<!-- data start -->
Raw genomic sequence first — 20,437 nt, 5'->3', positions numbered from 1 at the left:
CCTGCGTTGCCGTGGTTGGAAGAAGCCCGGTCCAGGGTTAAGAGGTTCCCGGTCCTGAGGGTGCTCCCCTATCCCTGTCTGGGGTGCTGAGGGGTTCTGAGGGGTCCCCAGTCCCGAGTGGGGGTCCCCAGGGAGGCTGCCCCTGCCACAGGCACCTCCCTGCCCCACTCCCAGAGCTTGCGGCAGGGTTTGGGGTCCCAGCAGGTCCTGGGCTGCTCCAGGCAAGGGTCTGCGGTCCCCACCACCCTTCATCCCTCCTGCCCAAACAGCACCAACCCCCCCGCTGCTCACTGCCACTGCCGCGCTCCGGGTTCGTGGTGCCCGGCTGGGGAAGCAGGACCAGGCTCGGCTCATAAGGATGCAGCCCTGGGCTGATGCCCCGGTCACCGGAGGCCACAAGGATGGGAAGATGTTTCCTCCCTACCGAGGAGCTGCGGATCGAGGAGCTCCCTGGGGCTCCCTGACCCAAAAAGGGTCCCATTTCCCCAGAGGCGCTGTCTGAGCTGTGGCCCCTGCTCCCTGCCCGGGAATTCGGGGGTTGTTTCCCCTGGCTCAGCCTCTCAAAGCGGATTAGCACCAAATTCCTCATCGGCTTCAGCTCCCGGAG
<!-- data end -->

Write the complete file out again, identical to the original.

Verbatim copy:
Raw genomic sequence first — 20,437 nt, 5'->3', positions numbered from 1 at the left:
CCTGCGTTGCCGTGGTTGGAAGAAGCCCGGTCCAGGGTTAAGAGGTTCCCGGTCCTGAGGGTGCTCCCCTATCCCTGTCTGGGGTGCTGAGGGGTTCTGAGGGGTCCCCAGTCCCGAGTGGGGGTCCCCAGGGAGGCTGCCCCTGCCACAGGCACCTCCCTGCCCCACTCCCAGAGCTTGCGGCAGGGTTTGGGGTCCCAGCAGGTCCTGGGCTGCTCCAGGCAAGGGTCTGCGGTCCCCACCACCCTTCATCCCTCCTGCCCAAACAGCACCAACCCCCCCGCTGCTCACTGCCACTGCCGCGCTCCGGGTTCGTGGTGCCCGGCTGGGGAAGCAGGACCAGGCTCGGCTCATAAGGATGCAGCCCTGGGCTGATGCCCCGGTCACCGGAGGCCACAAGGATGGGAAGATGTTTCCTCCCTACCGAGGAGCTGCGGATCGAGGAGCTCCCTGGGGCTCCCTGACCCAAAAAGGGTCCCATTTCCCCAGAGGCGCTGTCTGAGCTGTGGCCCCTGCTCCCTGCCCGGGAATTCGGGGGTTGTTTCCCCTGGCTCAGCCTCTCAAAGCGGATTAGCACCAAATTCCTCATCGGCTTCAGCTCCCGGAG